We live in a connected world. There are no isolated pieces of information, but rich, connected domains all around us. Only a database that embraces relationships as a core aspect of its data model is able to store, process, and query connections efficiently. While other databases compute relationships expensively at query time, a graph database stores connections as first class citizens, readily available for any “join-like” navigation operation. Accessing those already persistent connections is an efficient, constant-time operation and allows you to quickly traverse millions of connections per second per core.
Independent of the total size of your dataset, graph databases excel at managing highly connected data and complex queries. Armed only with a pattern and a set of starting points, graph databases explore the larger neighborhood around the initial starting points — collecting and aggregating information from millions of nodes and relationships — leaving the billions outside the search perimeter untouched.
The Property Graph Model
If you’ve ever worked with an object model or an entity relationship diagram, the labeled property graph model will seem familiar. The property graph contains connected entities (the nodes) which can hold any number of attributes (key-value-pairs). Nodes can be tagged with labels representing their different roles in your domain. In addition to contextualizing node and relationship properties, labels may also serve to attach metadata—index or constraint information—to certain nodes.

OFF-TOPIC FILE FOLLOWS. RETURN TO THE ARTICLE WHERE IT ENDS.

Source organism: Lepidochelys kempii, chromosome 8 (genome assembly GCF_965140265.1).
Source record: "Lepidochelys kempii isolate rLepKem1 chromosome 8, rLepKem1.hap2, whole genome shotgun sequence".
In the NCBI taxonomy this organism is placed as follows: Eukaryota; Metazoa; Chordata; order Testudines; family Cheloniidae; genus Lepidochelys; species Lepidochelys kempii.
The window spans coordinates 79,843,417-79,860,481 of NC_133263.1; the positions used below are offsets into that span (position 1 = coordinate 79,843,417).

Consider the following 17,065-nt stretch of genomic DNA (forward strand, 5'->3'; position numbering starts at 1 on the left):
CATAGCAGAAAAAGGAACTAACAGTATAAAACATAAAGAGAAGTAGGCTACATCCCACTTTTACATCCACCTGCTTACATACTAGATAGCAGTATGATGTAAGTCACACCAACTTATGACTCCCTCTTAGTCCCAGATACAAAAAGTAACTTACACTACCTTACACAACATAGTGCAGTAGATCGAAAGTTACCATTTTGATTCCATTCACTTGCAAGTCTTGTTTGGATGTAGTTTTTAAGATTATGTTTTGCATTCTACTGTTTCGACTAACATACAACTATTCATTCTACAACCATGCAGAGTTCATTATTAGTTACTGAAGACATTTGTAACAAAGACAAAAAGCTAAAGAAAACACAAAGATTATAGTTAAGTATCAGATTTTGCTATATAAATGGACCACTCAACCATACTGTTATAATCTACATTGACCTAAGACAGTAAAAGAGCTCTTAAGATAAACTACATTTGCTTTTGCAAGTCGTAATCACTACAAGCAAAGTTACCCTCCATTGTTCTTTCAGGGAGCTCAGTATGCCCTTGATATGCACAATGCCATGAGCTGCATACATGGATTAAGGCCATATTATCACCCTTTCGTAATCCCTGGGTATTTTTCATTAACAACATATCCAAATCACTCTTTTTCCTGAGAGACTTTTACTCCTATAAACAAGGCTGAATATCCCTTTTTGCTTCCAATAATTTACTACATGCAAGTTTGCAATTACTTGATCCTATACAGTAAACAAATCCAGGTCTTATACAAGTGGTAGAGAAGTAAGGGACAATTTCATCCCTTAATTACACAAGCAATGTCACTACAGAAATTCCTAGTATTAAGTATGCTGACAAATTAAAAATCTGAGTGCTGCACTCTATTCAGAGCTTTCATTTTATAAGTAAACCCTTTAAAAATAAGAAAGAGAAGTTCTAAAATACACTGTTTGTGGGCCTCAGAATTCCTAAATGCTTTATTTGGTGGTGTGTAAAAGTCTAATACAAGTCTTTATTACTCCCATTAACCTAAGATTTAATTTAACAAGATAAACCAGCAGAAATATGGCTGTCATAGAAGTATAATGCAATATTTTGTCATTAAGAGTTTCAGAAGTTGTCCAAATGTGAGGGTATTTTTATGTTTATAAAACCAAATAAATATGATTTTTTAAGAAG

Relationships provide directed, named semantically relevant connections between two node-entities. A relationship always has a direction, a type, a start node, and an end node. Like nodes, relationships can have any properties. In most cases, relationships have quantitative properties, such as weights, costs, distances, ratings, time intervals, or strengths. As relationships are stored efficiently, two nodes can share any number or type of relationships without sacrificing performance. Note that although they are directed, relationships can always be navigated regardless of direction.
The building blocks of the Property Graph
There is one core consistent rule in a graph database: “No broken links”. Since a relationship always has a start and end node, you can’t delete a node without also deleting its associated relationships. You can also always assume that an existing relationship will never point to a non-existing endpoint.